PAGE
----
An appraisal of the field of metallomics and the roles of metal ions in biochemistry and cell signaling

Wolfgang Maret*

*Corresponding author for this work

Research output: Contribution to journalReview articlepeer-review

7 Citations (Scopus)


Humans require about 20 chemical elements. Half of them are essential metal ions. Many additional, non-essential metal ions are present in our bodies through environmental exposures, including in our diet, with functional consequences. Their accumulation is accelerated due to the increasing pollution of soil, air, water and manufacturing processes that employ chemical elements to which we have not been exposed in our evolutionary history. Yet other metal ions are essential for other forms of life, which calls on life scientists to consider the interactions of life processes with most of the chemical elements in the periodic table. Only in this century have attempts been made to integrate specialty disciplines into a science of bioelements called metallomics. Metallomics forms a fifth group when added to the traditional four building blocks of living cells and their areas of investigations, i.e., sugars (glycomics), fats (lipidomics), proteins (proteomics) and nucleic acids (genomics). Neither an understanding of all the essential metals and their interactions nor the functional impacts of the non-essential metals for life, except established toxic elements such as lead, are widely perceived as important in the basic science communities and in the applied sciences such as medicine and engineering. It is a remarkable oversight that this article attempts to address with representative examples.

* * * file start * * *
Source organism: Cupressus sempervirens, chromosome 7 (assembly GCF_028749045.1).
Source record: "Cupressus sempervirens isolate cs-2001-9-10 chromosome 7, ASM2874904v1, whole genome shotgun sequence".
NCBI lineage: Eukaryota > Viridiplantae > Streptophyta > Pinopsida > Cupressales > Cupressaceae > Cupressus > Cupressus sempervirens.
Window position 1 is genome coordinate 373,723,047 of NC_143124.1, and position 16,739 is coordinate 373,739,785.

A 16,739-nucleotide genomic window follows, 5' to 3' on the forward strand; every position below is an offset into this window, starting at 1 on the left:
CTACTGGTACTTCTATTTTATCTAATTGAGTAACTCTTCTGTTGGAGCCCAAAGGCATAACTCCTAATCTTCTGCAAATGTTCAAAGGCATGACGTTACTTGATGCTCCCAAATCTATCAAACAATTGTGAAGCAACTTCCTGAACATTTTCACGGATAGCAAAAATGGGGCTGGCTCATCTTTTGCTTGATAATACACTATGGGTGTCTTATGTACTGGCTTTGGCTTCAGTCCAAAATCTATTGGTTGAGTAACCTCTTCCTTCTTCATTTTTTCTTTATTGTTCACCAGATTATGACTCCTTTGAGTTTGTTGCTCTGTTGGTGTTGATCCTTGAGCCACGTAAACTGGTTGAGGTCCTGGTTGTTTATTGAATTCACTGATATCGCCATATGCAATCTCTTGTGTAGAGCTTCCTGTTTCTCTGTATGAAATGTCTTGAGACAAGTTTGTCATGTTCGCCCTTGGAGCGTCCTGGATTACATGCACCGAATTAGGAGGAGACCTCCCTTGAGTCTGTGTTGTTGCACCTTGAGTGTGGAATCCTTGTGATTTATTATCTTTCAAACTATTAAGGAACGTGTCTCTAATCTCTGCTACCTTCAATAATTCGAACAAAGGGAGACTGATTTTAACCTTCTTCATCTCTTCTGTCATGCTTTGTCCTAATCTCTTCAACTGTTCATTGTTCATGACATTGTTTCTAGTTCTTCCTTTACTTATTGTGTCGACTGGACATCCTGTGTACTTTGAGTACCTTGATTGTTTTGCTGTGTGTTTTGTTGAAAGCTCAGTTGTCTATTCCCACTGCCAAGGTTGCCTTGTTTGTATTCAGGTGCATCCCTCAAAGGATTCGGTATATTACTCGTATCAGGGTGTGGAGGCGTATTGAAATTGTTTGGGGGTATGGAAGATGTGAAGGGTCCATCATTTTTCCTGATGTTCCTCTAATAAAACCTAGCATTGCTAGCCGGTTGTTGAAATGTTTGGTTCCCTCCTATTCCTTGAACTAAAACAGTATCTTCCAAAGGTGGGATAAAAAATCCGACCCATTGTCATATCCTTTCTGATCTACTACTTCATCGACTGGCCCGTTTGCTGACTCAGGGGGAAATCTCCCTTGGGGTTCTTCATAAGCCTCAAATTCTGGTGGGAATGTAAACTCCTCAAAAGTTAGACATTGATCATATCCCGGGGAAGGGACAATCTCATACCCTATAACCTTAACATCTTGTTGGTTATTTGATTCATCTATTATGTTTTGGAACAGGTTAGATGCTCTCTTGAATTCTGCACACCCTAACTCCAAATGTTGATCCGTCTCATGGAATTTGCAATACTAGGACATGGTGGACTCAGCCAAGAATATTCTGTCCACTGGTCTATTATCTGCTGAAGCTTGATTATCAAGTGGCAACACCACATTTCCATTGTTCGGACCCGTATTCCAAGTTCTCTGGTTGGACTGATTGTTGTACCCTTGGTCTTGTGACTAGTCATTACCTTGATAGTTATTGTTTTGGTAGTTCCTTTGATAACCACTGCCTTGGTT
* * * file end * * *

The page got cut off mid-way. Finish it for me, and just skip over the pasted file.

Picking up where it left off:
Original languageEnglish
Article number10846
JournalApplied Sciences (Switzerland)
Issue number22
Publication statusE-pub ahead of print - 17 Nov 2021


  • Bioinorganic chemistry
  • Chemical elements
  • Health outcomes
  • Homeostatic control
  • Metal ion signaling
  • Metallomics


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